Better Health: Smart Health Commentary Better Health (TM): smart health commentary

Article Comments

Google Drop-Down Menus Tell You All You Need To Know


A post on Dan Ariely’s Predictably Irrational draws our attention to Google as a source of data for all sorts of research into human emotions. Dan Ariely, the James B. Duke Professor of Behavioral Economics at Duke University, believes that by using drop down suggestions in Google, we can gain insights into “what people might care the most about concerning a given topic. When people search a particular political leader, what are their main concerns? What are people secretly guilty about? For better or for worse, Google’s obsession with collecting and refining data has given us a window into each other’s fascinating and telling curiosities.”

But we think that this argument can go some additional distance. When it comes to medicine, this kind of data insight could be used to formulate and implement well designed public policy initiatives. If properly searched and defined, the data could be stratified according to sex, social class, age, etc. Using Dr. Ariely’s example, shown above, we gain a look at sexuality issues of young people. But the same technique, for example, can help us take a look at how the elderly understand diabetes.

The other side of the same coin, as we have argued before, is Google’s responsibility to deliver accurate and responsible medical search results. Even though some might argue that what is delivered in search results is not Google’s responsibility per se, as these reflect the conversations on the internet, nevertheless we do think what Google suggests in the drop down menu is indeed Google’s responsibility. According to a discovery by PZ Myers, Google has a mechanism to control the drop down suggestions.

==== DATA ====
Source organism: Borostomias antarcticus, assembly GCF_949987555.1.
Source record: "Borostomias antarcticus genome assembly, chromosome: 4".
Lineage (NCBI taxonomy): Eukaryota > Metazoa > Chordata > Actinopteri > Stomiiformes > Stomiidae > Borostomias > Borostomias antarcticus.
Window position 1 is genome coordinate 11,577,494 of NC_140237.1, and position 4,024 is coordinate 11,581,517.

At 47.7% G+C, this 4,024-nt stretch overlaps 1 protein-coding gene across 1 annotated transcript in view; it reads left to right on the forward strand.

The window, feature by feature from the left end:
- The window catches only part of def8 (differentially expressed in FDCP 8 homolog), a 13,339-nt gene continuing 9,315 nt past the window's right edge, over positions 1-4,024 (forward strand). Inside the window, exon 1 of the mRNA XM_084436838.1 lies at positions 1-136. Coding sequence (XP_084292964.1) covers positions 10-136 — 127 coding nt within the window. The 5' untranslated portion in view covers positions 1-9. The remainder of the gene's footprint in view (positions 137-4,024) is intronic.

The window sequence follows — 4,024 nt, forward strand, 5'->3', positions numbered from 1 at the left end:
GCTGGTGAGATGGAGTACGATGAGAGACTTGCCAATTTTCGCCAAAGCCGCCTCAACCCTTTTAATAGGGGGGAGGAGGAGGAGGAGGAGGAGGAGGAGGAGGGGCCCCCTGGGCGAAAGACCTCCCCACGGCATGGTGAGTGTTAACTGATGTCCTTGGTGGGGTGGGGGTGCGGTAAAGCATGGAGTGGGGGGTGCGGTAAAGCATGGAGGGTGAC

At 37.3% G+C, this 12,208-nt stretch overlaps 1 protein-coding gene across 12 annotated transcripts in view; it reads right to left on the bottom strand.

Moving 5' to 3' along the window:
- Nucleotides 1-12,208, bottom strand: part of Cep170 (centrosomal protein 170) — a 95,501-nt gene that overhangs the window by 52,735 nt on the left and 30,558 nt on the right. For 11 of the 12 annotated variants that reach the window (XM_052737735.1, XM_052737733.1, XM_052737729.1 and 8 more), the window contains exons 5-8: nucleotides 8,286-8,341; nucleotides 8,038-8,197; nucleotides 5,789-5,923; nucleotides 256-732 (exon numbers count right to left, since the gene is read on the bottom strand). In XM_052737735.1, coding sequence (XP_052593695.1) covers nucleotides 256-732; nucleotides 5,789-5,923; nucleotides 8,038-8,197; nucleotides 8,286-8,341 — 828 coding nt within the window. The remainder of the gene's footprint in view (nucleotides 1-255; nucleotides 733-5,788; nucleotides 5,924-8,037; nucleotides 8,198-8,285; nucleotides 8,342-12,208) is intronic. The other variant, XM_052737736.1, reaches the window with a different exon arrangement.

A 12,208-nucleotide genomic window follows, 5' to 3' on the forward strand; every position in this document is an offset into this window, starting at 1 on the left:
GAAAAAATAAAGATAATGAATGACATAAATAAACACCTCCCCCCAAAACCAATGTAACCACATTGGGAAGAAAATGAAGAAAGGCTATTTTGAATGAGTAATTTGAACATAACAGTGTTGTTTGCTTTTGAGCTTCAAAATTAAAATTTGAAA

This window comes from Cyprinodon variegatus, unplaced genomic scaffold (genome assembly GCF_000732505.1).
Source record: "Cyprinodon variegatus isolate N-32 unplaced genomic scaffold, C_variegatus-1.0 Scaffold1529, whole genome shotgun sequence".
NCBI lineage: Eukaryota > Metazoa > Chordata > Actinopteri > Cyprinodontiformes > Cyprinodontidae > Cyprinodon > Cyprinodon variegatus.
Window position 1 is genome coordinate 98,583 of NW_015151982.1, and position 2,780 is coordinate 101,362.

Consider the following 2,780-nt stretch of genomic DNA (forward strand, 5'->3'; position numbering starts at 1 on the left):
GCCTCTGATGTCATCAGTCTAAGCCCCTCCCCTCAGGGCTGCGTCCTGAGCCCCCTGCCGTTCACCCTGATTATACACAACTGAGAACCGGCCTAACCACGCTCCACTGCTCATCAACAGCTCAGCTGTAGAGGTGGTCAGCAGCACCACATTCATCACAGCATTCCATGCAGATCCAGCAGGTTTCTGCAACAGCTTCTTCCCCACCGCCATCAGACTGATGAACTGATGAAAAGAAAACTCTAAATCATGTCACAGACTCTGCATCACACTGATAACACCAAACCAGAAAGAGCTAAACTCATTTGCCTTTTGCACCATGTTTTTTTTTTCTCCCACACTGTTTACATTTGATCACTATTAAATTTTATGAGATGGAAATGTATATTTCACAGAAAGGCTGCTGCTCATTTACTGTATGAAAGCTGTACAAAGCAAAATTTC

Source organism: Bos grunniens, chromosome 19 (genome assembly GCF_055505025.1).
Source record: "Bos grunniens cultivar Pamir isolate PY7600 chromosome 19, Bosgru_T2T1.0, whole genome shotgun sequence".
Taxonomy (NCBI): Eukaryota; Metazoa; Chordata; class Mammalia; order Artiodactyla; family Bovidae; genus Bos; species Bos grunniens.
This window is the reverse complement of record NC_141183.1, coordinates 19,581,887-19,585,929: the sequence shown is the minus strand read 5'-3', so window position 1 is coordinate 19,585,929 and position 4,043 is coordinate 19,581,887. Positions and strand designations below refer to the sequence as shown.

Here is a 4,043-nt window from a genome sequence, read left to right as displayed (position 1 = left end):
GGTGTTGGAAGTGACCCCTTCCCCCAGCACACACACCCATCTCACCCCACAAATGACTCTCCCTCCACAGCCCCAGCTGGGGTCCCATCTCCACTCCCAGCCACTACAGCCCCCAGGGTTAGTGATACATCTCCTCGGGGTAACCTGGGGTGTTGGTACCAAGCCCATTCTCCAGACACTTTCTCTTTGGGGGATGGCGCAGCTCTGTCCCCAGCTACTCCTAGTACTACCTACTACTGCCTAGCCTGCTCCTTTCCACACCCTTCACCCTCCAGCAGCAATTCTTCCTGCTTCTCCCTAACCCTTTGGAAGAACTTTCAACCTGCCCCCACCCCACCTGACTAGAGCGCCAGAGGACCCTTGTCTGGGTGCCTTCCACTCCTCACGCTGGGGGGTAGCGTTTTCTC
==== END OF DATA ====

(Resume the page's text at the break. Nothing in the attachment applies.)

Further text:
We hope that with Google’s help in balancing the forces of responsibility and transparency that we can harness the implicit data that exists when millions of people are trying to learn more about their health.

*This blog post was originally published at Medgadget*


You may also like these posts

Read comments »


Comments are closed.

Return to article »

Latest Interviews

IDEA Labs: Medical Students Take The Lead In Healthcare Innovation

It’s no secret that doctors are disappointed with the way that the U.S. healthcare system is evolving. Most feel helpless about improving their work conditions or solving technical problems in patient care. Fortunately one young medical student was undeterred by the mountain of disappointment carried by his senior clinician mentors…

Read more »

How To Be A Successful Patient: Young Doctors Offer Some Advice

I am proud to be a part of the American Resident Project an initiative that promotes the writing of medical students residents and new physicians as they explore ideas for transforming American health care delivery. I recently had the opportunity to interview three of the writing fellows about how to…

Read more »

See all interviews »

Latest Cartoon

See all cartoons »

Latest Book Reviews

Book Review: Is Empathy Learned By Faking It Till It’s Real?

I m often asked to do book reviews on my blog and I rarely agree to them. This is because it takes me a long time to read a book and then if I don t enjoy it I figure the author would rather me remain silent than publish my…

Read more »

The Spirit Of The Place: Samuel Shem’s New Book May Depress You

When I was in medical school I read Samuel Shem s House Of God as a right of passage. At the time I found it to be a cynical yet eerily accurate portrayal of the underbelly of academic medicine. I gained comfort from its gallows humor and it made me…

Read more »

Eat To Save Your Life: Another Half-True Diet Book

I am hesitant to review diet books because they are so often a tangled mess of fact and fiction. Teasing out their truth from falsehood is about as exhausting as delousing a long-haired elementary school student. However after being approached by the authors’ PR agency with the promise of a…

Read more »

See all book reviews »